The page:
Editorial Roundup: Michigan

Detroit News. Nov. 25, 2021.

Editorial: Whitmer, stay firm on avoiding mandates

Much like last holiday season, Michigan is getting slammed with a wave of COVID-19 infections. While this is discouraging, we’re pleased to see that Gov. Gretchen Whitmer is avoiding lockdowns and other orders she relied on for much of the pandemic.

In recent weeks, Michigan has led the country in new virus cases and hospitalizations are also on the rise, leading some in the medical community to push for more measures to halt the spread.

That’s what’s happening in other countries like Austria and the Netherlands, where officials there are once again turning to draconian stay-home measures and other restrictions. And states like California and New York are putting in place tougher vaccines and masking requirements.

No one wants to see undue pressure on the hospital system and already worn down nurses and doctors. But Michigan can’t afford the restrictions that brought the economy to a halt. Many businesses never recovered, and the labor market is still faltering.

Since the last health orders were lifted in June, Whitmer has kept her focus for the most part on vaccines and encouraging Michiganians to get them. More than 70% of residents 16 and up have now had at least one dose.

Despite that progress, hospitalizations from COVID are close to a record high.

That led the Michigan Department of Health and Human Services recently to “advise” masking indoors, regardless of vaccination status and to encourage businesses and other establishments to ensure that all people entering, including employees, wear masks. The health department has the ability to issue epidemic orders that can force masking and broad business and school restrictions, as we saw in the winter and spring.

And last week, Whitmer chimed in that “additional guidance” will be forthcoming from her administration.

Guidance is OK, but the governor must resist calls to do more. For instance, Debra Furr-Holden, an epidemiologist and associate dean at Michigan State University, chided Whitmer for not stepping in with tougher measures.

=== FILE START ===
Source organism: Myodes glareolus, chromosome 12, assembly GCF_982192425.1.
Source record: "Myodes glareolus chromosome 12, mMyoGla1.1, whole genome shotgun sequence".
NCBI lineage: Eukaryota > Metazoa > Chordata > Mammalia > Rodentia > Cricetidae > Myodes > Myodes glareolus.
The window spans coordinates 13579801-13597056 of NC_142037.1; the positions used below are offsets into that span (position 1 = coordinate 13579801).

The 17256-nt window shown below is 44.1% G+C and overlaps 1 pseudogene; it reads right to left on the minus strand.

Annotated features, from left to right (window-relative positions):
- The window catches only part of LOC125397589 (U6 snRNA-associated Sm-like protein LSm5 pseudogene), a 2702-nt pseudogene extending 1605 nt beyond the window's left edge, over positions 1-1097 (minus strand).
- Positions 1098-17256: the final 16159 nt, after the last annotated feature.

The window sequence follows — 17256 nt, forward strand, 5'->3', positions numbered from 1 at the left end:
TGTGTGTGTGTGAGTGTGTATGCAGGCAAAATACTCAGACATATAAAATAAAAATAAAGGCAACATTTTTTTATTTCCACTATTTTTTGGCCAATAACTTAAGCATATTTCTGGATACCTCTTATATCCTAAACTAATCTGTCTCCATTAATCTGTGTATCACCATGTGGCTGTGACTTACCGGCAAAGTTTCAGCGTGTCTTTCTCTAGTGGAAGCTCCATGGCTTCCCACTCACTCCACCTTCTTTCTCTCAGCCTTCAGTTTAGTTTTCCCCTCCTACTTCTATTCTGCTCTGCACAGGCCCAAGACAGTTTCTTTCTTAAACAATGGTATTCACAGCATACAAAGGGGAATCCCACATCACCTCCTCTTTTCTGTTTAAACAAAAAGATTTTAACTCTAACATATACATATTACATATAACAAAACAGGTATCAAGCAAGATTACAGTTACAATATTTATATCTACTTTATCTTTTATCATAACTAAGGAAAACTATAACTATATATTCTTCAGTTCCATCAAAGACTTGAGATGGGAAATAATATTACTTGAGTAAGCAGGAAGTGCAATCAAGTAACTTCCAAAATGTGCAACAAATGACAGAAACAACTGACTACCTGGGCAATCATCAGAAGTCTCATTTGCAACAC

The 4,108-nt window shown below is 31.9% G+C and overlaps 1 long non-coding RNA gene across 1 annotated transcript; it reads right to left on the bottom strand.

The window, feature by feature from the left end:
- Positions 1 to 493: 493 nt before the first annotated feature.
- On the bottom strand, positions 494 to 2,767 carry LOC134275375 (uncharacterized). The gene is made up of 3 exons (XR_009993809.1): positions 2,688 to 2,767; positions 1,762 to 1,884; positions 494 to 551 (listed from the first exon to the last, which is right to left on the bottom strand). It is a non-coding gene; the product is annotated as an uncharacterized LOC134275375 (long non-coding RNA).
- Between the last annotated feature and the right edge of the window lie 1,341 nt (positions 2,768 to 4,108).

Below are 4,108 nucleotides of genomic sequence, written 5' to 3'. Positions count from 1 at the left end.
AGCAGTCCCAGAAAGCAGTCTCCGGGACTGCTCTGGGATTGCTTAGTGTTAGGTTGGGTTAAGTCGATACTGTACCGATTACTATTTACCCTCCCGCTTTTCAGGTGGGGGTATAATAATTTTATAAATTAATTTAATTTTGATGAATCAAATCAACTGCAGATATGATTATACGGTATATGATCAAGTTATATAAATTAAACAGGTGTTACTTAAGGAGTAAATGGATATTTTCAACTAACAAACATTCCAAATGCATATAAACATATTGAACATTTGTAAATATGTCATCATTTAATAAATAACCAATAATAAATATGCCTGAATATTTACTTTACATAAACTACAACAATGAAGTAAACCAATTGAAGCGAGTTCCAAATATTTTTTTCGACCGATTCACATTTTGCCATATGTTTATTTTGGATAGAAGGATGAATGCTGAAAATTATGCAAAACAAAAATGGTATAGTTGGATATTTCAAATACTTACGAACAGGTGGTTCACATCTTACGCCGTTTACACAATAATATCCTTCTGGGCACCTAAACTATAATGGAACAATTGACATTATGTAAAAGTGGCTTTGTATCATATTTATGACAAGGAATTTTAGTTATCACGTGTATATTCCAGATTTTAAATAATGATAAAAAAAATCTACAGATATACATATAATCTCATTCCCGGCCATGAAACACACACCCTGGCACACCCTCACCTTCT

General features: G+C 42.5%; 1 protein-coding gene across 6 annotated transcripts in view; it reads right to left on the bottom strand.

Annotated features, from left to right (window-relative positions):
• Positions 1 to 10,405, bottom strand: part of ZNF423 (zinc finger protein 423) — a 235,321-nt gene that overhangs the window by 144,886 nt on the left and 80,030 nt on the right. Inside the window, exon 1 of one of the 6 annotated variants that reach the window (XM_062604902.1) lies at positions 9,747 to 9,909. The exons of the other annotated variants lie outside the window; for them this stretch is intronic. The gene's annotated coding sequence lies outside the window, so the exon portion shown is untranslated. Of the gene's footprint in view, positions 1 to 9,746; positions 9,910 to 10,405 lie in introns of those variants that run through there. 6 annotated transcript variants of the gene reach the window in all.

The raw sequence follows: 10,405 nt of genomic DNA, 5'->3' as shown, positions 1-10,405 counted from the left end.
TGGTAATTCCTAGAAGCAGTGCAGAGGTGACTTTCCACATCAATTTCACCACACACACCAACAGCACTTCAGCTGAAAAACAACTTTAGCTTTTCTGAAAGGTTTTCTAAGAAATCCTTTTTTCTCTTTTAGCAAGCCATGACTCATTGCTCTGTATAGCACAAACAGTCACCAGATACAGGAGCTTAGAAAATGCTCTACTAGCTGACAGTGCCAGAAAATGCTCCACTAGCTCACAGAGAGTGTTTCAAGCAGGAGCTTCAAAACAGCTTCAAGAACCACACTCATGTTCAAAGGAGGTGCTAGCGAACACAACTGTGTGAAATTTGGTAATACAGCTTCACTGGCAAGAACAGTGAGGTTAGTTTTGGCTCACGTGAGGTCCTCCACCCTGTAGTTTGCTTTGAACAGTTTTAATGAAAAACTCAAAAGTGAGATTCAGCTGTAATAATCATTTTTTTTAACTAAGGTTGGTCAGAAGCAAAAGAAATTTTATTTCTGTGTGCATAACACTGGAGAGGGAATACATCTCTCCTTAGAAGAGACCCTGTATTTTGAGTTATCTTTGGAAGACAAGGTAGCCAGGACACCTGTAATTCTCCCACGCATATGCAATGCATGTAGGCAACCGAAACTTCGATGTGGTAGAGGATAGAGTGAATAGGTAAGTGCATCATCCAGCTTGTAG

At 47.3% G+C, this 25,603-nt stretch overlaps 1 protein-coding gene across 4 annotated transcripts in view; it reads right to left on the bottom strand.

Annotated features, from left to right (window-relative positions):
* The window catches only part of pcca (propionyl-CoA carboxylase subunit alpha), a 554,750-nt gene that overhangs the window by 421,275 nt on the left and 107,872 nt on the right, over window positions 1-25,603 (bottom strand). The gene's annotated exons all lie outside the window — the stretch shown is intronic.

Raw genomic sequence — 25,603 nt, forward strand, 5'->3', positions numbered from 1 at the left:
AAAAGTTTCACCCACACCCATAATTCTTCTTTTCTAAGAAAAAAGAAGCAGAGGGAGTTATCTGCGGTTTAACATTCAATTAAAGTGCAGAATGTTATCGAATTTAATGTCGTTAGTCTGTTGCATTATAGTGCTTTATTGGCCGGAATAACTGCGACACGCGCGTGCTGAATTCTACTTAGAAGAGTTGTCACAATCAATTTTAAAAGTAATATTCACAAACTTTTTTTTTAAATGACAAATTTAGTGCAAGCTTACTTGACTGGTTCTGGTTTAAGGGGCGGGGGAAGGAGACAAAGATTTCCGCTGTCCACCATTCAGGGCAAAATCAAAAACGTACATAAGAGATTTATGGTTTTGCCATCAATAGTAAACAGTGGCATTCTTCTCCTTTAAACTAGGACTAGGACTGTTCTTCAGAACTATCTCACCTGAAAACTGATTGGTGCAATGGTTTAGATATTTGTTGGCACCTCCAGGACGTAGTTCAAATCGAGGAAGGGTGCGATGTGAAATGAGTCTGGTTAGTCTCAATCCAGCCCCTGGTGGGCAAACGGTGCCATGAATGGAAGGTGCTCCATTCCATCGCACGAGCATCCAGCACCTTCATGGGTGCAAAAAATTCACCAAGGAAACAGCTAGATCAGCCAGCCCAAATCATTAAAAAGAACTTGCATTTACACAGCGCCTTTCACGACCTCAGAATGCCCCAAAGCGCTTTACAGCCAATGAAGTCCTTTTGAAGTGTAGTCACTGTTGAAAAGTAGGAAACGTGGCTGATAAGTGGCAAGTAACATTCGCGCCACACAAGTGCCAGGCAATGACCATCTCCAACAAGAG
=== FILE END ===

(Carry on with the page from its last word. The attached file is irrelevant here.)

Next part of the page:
“We didn’t intervene when we saw cases starting to creep up,” Furr-Holden said last week in an NPR interview. “That was the time to put mask mandates back in place, to really keep pushing for people to get vaccinated, to restrict indoor gatherings and density, requiring kids to wear masks in schools, and we didn’t do that.”

Last year at this time, Whitmer shut down in-person learning at high schools and colleges and restricted indoor dining for weeks.

But now that vaccines are readily available and other COVID treatments are an option, such top-down approaches must be avoided.


Traverse City Record-Eagle. Nov. 28, 2021.

Editorial: UIA problems go beyond pandemic mismanagement

The mess always looks worse in the light of day, and details of the gross mismanagement of Michigan’s Unemployment Insurance Agency are as bad as we could imagine.

During the past few decades, being let down by the state unemployment safety net has become a bit of a pastime for Michiganders. In fact, the UIA has become the bureaucratic equivalent of the Detroit Lions — occasionally offering a glimmer of hope for a turnaround, but ultimately delivering disappointment and agony.

It’s the one state agency where mediocrity and downright incompetence seems to transcend management. Sounds a lot like the Lions, huh?

But the most frustrating articulation of the dysfunction at UIA came a little more than a week ago when Michigan’s Auditor General Doug Ringler released a report summarizing his recent audit of the agency’s handling of claims during the pandemic. It’s an inspection triggered by a series calamity that seemed to plague the department since the first whiff of an incoming spike in filings triggered by statewide shutdowns as COVD-19 arrived in the state in spring 2020.

Ringler’s inquiry followed a series of folly at UIA that erupted the moment a gush of newly unemployed workers flooded computer and phone systems to file claims in early 2020.